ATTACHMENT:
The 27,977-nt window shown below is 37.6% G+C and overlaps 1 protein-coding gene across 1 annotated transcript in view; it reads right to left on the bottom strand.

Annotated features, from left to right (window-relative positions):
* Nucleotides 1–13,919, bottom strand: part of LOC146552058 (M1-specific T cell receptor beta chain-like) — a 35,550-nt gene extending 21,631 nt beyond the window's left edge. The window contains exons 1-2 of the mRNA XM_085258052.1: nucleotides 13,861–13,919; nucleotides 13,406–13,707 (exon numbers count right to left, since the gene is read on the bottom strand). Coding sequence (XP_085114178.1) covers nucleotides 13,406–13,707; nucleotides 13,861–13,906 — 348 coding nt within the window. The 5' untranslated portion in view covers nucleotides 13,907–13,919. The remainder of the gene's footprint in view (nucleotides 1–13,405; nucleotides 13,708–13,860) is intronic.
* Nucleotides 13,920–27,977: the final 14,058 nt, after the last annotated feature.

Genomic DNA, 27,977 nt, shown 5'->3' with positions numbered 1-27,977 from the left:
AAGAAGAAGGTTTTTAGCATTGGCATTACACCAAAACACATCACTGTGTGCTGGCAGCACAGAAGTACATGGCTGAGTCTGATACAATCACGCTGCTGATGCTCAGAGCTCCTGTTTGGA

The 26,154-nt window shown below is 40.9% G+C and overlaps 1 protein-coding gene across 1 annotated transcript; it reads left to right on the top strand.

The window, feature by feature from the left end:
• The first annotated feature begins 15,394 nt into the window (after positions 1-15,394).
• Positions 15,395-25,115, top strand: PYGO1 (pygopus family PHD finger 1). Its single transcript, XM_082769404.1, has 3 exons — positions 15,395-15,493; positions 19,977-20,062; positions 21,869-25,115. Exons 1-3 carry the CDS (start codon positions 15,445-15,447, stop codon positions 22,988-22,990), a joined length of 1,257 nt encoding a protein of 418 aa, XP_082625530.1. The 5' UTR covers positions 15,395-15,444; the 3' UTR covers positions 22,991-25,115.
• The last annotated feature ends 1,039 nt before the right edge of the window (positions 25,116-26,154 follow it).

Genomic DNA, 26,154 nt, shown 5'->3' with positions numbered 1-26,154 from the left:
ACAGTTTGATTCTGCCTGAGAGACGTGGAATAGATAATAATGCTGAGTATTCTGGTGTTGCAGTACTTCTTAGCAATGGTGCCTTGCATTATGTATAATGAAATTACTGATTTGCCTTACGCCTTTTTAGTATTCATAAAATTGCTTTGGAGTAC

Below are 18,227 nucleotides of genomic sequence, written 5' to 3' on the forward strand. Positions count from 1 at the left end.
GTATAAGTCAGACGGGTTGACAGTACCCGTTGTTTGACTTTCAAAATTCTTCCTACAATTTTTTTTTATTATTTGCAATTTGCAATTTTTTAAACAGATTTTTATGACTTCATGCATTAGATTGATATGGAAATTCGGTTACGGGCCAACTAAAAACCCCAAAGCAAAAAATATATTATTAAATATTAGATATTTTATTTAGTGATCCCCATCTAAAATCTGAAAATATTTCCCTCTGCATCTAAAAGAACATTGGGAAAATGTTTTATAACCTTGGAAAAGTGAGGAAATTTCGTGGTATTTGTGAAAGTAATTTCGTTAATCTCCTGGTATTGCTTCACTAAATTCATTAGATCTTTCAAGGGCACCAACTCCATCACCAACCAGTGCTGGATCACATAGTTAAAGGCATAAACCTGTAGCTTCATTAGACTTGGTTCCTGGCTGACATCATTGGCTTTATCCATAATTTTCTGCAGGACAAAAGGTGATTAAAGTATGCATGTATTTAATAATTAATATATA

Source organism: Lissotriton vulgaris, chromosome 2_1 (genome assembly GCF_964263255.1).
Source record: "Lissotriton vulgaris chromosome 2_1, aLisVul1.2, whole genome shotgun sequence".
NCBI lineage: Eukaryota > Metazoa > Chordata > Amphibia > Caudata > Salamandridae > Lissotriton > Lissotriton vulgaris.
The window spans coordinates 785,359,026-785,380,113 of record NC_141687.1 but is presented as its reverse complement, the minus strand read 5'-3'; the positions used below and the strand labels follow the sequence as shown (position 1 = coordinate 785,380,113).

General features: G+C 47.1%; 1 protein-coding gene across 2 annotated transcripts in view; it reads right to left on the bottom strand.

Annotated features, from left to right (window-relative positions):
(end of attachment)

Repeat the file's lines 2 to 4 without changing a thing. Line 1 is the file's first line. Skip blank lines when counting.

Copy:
Annotated features, from left to right (window-relative positions):
* Nucleotides 1–13,919, bottom strand: part of LOC146552058 (M1-specific T cell receptor beta chain-like) — a 35,550-nt gene extending 21,631 nt beyond the window's left edge. The window contains exons 1-2 of the mRNA XM_085258052.1: nucleotides 13,861–13,919; nucleotides 13,406–13,707 (exon numbers count right to left, since the gene is read on the bottom strand). Coding sequence (XP_085114178.1) covers nucleotides 13,406–13,707; nucleotides 13,861–13,906 — 348 coding nt within the window. The 5' untranslated portion in view covers nucleotides 13,907–13,919. The remainder of the gene's footprint in view (nucleotides 1–13,405; nucleotides 13,708–13,860) is intronic.
* Nucleotides 13,920–27,977: the final 14,058 nt, after the last annotated feature.